The COVID-19 pandemic has forced the federal government to do two things. First, create and quickly implement new policies and programs to mitigate the health effects of the virus. Second, to find ways to support lost income for individuals affected by the economic fall out.  Many are now wondering whether these income support programs are here to stay or if the current crisis marks a turning point in the debate about the scope of intervention by the state. Our latest study into how Quebecer’s feel about taxation suggests that now is a good time to propose raising taxes, possibly to cover the costs of the response to the current crisis.

The federal government has stated its intention to reform Employment Insurance (EI), which was the object of sustained criticism for a long time. Proponents of various basic or universal income schemes have taken the introduction of the Canada Emergency Response Benefit (CERB) as a case study of what the federal government could implement with political will.

Any significant expansion of the state would likely require new sources of funding, particularly considering that the federal government was already running a deficit even before the pandemic hit. Raising taxes is a difficult political proposition, as was made clear in the debate about forcing online businesses to collect GST, the so-called “Netflix tax.”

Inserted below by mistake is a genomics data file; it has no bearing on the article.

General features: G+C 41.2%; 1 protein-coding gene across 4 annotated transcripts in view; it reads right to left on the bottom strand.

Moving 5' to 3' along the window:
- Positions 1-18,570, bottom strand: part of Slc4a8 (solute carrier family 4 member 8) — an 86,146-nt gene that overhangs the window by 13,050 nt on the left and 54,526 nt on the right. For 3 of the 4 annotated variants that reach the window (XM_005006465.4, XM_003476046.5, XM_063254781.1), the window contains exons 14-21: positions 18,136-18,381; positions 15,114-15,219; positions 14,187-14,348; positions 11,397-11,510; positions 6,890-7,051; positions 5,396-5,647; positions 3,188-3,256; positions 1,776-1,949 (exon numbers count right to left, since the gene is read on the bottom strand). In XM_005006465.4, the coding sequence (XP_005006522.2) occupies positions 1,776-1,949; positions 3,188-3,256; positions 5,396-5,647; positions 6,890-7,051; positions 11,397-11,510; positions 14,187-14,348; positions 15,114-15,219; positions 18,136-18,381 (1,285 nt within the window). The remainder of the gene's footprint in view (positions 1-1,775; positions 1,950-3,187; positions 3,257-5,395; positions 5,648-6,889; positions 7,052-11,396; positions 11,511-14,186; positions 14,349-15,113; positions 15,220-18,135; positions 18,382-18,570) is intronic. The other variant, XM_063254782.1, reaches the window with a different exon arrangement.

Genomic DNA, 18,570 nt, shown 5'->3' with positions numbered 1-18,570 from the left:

The opinion of citizens on this issue is, of course, not all black and white and there have been tax hikes that were largely politically costless in recent years. The current pandemic, and the increased role of governments in its response, is a very atypical context in which citizens might view public intervention and their contribution to it under a different eye.

Some of us at Université de Sherbrooke’s Research Chair in Taxation and Public Finance have been tracking the opinion of Quebecers about taxes for close to 15 years. In a paper recently published in Canadian Public Policy, we entered new political territory regarding taxes by fielding a survey of Quebec adults in the middle of a pandemic crisis. As the following graph shows, Quebecers have never been so tolerant of their relatively high level of taxation.

Our intuition was that individuals receiving Employment Insurance, CERB or Canada Emergency Wage Subsidy payments would very clearly see what they get for what they pay in taxes. Such individuals, and there are a lot of them considering the severity of the crisis, should be driving a change in the perception of taxes.

But our analysis clearly invalidates this idea. The use of emergency benefits was not associated with the opinion of individuals about taxes. Having higher income, being younger or female as well as perceiving public funds to be mismanaged were all associated with the perception that taxes are too high. Being a recipient of CERB or some other form of COVID-related support was not.